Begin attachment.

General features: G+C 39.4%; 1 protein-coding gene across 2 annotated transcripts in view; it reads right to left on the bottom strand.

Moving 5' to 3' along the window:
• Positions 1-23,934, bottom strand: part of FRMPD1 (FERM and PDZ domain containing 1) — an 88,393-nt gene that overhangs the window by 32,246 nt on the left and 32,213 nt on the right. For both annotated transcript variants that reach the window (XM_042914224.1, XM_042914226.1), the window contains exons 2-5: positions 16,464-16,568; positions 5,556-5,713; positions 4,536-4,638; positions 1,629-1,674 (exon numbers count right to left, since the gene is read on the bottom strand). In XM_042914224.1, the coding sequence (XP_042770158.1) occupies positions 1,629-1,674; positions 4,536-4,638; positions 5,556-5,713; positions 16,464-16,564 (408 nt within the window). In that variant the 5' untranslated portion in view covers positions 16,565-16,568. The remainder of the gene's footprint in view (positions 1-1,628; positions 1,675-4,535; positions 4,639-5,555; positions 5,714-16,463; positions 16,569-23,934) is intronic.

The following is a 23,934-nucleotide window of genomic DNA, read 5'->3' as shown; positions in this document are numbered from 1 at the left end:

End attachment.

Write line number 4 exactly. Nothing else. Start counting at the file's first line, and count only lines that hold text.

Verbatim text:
The following is a 23,934-nucleotide window of genomic DNA, read 5'->3' as shown; positions in this document are numbered from 1 at the left end: